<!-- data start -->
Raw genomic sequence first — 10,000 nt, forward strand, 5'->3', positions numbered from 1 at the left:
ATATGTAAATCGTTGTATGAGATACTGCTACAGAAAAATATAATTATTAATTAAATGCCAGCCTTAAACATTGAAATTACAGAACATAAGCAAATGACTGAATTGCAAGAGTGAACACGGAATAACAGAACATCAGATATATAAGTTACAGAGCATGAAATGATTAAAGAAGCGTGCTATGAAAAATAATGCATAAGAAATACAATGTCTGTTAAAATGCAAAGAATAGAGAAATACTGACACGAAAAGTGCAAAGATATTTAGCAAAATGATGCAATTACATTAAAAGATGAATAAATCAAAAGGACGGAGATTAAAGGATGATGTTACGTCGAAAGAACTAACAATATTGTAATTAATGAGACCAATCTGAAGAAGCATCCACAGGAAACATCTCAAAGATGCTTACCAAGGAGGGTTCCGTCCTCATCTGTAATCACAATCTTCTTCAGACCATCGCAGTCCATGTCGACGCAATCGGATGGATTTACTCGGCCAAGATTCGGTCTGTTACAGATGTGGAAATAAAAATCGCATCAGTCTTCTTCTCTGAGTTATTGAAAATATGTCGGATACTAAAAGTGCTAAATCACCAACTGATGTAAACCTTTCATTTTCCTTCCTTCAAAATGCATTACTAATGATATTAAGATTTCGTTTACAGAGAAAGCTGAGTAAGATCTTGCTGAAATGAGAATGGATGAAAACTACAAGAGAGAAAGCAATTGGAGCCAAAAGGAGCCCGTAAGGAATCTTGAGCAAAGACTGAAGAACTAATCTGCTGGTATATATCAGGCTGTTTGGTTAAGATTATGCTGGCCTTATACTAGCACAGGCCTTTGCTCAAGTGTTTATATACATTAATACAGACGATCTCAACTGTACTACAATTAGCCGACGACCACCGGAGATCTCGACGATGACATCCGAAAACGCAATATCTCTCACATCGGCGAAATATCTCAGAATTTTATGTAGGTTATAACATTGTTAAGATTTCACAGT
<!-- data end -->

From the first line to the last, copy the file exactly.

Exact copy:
Raw genomic sequence first — 10,000 nt, forward strand, 5'->3', positions numbered from 1 at the left:
ATATGTAAATCGTTGTATGAGATACTGCTACAGAAAAATATAATTATTAATTAAATGCCAGCCTTAAACATTGAAATTACAGAACATAAGCAAATGACTGAATTGCAAGAGTGAACACGGAATAACAGAACATCAGATATATAAGTTACAGAGCATGAAATGATTAAAGAAGCGTGCTATGAAAAATAATGCATAAGAAATACAATGTCTGTTAAAATGCAAAGAATAGAGAAATACTGACACGAAAAGTGCAAAGATATTTAGCAAAATGATGCAATTACATTAAAAGATGAATAAATCAAAAGGACGGAGATTAAAGGATGATGTTACGTCGAAAGAACTAACAATATTGTAATTAATGAGACCAATCTGAAGAAGCATCCACAGGAAACATCTCAAAGATGCTTACCAAGGAGGGTTCCGTCCTCATCTGTAATCACAATCTTCTTCAGACCATCGCAGTCCATGTCGACGCAATCGGATGGATTTACTCGGCCAAGATTCGGTCTGTTACAGATGTGGAAATAAAAATCGCATCAGTCTTCTTCTCTGAGTTATTGAAAATATGTCGGATACTAAAAGTGCTAAATCACCAACTGATGTAAACCTTTCATTTTCCTTCCTTCAAAATGCATTACTAATGATATTAAGATTTCGTTTACAGAGAAAGCTGAGTAAGATCTTGCTGAAATGAGAATGGATGAAAACTACAAGAGAGAAAGCAATTGGAGCCAAAAGGAGCCCGTAAGGAATCTTGAGCAAAGACTGAAGAACTAATCTGCTGGTATATATCAGGCTGTTTGGTTAAGATTATGCTGGCCTTATACTAGCACAGGCCTTTGCTCAAGTGTTTATATACATTAATACAGACGATCTCAACTGTACTACAATTAGCCGACGACCACCGGAGATCTCGACGATGACATCCGAAAACGCAATATCTCTCACATCGGCGAAATATCTCAGAATTTTATGTAGGTTATAACATTGTTAAGATTTCACAGT